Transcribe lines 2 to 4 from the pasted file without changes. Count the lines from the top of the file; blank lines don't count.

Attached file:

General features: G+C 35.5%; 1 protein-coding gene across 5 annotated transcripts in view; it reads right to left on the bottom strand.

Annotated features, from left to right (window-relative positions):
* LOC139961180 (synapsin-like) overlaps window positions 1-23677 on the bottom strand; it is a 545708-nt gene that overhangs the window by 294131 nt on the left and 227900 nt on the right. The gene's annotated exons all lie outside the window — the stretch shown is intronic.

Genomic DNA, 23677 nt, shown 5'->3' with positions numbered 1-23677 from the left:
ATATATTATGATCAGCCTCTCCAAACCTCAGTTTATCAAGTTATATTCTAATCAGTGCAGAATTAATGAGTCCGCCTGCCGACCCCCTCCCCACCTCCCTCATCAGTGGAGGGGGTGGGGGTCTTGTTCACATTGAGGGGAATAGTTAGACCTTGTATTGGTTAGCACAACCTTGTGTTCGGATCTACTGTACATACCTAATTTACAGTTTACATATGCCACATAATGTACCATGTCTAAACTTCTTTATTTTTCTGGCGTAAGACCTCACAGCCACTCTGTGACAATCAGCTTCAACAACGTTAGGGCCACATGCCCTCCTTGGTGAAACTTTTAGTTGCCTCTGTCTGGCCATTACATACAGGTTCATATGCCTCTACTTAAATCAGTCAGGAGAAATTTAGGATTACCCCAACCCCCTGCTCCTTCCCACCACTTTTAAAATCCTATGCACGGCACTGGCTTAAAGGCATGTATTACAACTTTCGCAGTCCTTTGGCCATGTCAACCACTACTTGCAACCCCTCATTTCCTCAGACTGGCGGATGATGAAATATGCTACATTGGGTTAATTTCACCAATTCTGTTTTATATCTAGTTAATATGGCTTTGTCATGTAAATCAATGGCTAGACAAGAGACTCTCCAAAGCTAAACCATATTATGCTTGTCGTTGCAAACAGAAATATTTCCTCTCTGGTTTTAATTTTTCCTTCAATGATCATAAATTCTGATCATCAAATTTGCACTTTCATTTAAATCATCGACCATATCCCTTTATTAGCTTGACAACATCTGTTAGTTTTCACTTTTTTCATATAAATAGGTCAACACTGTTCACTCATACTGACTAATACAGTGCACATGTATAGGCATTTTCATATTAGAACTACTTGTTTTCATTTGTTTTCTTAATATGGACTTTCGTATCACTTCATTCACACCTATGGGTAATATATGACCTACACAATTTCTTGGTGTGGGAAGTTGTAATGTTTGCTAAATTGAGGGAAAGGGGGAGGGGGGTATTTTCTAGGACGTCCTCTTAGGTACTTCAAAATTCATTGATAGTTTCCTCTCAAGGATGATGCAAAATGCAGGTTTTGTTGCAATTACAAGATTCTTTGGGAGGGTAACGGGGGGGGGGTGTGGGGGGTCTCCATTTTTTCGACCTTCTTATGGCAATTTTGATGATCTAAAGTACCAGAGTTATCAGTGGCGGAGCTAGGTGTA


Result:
Annotated features, from left to right (window-relative positions):
* LOC139961180 (synapsin-like) overlaps window positions 1-23677 on the bottom strand; it is a 545708-nt gene that overhangs the window by 294131 nt on the left and 227900 nt on the right. The gene's annotated exons all lie outside the window — the stretch shown is intronic.

Genomic DNA, 23677 nt, shown 5'->3' with positions numbered 1-23677 from the left: